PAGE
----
The scene is a far cry from the drunken spring break mania that characterizes modern music festival culture. Here, there are no lines forming outside sweltering Porta Johns baking in the sun. Victorian and Art Deco facades punctuate the cityscape along Gay Street — the festival's main artery — from the Bijou Theatre's small-town USA marquee to the Historic Tennessee Theatre's Spanish-Moorish-style majesty.

A few blocks away, the Sunsphere's massive, 266-foot high glass disco ball — a relic from the 1982 World's Fair — towers over an abandoned rail yard-turned public park.

Apart from the businesses that make up the city's natural landscape, branding doesn't seem to be a part of Big Ears' design. The U.S. Cellular name, attached to the Bijou Theatre's stage on the schedule for 2015, draws attention to itself. Capps says Big Ears is inundated with sponsorships. He's happy to have them. But preserving the character of the concert halls, the music, and the city are essential to the Big Ears experience.

In many ways, Big Ears is an about-face from Capps' much larger Bonnaroo fest. In the 2014 New York Times piece "They Heard Whatever They Wanted," writer Ben Ratliff reported that just under 2,000 people attended Big Ears shows each day of the 2014 festival. It's a paltry number compared to the more than 90,000 people who attended Bonnaroo in 2014. But Big Ears was not designed to imitate the high-volume festival model. Money is a factor, though, and Capps' impulses aren't so different in the case of Big Ears.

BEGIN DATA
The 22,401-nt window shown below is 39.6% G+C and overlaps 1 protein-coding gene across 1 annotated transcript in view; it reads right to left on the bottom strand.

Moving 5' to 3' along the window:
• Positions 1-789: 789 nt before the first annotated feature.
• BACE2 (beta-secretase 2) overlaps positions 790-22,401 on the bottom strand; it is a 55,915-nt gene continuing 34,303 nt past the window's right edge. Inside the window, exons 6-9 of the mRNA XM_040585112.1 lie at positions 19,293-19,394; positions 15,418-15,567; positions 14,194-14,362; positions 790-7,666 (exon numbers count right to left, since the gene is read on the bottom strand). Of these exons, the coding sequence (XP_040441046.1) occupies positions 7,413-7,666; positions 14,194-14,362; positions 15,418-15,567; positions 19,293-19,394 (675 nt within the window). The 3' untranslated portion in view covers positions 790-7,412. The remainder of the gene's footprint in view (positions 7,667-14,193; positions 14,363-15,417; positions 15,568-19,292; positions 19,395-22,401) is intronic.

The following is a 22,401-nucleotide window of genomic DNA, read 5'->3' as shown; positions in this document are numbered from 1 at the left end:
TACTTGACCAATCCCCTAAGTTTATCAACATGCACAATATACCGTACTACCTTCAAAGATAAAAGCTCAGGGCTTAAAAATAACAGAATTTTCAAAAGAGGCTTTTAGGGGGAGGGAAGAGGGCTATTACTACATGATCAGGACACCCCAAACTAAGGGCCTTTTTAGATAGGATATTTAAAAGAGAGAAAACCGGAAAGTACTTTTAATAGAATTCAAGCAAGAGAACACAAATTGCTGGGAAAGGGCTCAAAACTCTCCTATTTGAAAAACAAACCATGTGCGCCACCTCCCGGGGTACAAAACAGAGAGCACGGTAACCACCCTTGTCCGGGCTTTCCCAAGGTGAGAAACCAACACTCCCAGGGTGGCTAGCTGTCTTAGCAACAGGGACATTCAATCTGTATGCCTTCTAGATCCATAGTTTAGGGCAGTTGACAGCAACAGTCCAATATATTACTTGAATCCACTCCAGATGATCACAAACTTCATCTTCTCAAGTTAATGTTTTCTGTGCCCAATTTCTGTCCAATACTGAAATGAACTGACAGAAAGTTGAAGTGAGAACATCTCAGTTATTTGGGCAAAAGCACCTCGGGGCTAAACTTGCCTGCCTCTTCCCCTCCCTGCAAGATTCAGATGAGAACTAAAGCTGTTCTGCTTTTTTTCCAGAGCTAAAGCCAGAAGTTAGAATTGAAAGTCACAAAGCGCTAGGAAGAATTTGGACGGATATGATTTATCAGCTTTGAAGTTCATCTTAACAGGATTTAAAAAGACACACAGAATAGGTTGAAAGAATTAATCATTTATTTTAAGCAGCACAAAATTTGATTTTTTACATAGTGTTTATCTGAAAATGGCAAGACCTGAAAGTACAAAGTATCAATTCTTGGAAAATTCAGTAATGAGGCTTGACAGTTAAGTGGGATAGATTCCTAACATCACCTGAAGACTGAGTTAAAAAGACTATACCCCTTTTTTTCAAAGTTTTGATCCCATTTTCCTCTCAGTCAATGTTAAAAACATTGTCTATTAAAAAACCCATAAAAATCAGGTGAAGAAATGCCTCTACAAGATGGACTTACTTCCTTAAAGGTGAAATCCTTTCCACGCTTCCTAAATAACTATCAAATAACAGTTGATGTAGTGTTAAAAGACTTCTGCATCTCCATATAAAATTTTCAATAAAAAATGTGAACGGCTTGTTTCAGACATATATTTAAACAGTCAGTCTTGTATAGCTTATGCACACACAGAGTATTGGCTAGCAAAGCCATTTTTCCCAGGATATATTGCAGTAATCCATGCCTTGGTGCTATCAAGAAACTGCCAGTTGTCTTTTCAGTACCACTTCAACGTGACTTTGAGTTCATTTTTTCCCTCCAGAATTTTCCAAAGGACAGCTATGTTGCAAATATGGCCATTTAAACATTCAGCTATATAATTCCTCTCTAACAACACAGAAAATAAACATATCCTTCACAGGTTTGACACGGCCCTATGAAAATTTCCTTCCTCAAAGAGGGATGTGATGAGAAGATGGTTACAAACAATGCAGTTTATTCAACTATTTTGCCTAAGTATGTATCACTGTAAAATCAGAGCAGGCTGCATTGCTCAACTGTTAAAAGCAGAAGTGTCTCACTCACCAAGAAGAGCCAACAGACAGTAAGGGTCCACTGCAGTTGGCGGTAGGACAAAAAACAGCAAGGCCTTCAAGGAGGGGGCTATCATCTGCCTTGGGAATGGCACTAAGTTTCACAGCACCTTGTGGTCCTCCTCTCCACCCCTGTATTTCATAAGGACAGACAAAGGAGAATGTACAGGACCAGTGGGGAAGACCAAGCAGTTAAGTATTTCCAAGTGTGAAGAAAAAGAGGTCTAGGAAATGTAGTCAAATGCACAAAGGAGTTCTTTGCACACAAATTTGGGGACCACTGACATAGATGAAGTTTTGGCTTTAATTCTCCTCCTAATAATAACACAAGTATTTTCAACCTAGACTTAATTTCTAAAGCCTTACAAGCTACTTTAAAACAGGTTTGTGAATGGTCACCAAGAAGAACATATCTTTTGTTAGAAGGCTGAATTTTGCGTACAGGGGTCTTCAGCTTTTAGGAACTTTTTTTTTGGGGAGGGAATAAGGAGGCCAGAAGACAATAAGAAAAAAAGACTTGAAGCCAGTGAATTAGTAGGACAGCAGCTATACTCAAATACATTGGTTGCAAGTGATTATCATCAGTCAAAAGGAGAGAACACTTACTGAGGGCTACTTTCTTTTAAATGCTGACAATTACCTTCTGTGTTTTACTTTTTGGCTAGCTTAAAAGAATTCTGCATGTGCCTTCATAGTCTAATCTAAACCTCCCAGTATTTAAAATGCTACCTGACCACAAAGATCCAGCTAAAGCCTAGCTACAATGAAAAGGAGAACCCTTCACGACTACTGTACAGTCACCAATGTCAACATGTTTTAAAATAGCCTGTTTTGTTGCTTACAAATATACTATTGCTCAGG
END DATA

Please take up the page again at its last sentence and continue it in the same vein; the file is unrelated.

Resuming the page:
"To be certain, it is a passion project for me," Capps says. "But I am a businessman. Finding ways to make this keep working is all part of the art of presenting anything. Big Ears is no exception to that."

Quality over quantity is rarely the winning mantra when it comes to music festivals, which makes it all the more compelling to see Big Ears set up to serve such singular and peculiar music. A.C. Entertainment declined to disclose whether Big Ears pays for itself, turns a profit, or is tanking. Capps, however, does say that ticket sales for Big Ears 2015 are much stronger than last year's. Tickets range in price from $178.50-$199.50 for a weekend pass. Single day tickets run $65-$75.

Of course, intentions vary with people when it comes to the festival experience. For some, getting lost in a sea of people and sweating through marathon blasts of EDM is the experience of a lifetime. At Big Ears, it's all about the conversation, intellectualizing the music, and finding inspiration. This kind of dedication to the music resonates far beyond Knoxville's city limits, all the way to Atlanta, and throughout the Southeast. Big Ears is a place where new music can truly be discovered as a communal effort. That experience is what keeps people coming back.

"I have faith in one little part of humanity, and that is it's fun to learn new things," Harrington says. "It exists all over the world, and music is a great way to share that. It's mysterious, none of us own it, but we all recognize it, and we'll travel great distances to keep learning from it, even though we can't explain what we've learned from music."

Making the trek to a remote Tennessee outpost is all a part of Big Ears' allure. "Would I like to see the Necks play a show here at the Fox Theatre in Atlanta? Yeah, man — but they ain't gonna," Kokabi says. "So I'll drive to Knoxville with a carload of my friends and see them play at the Bijou, and have a damn good time."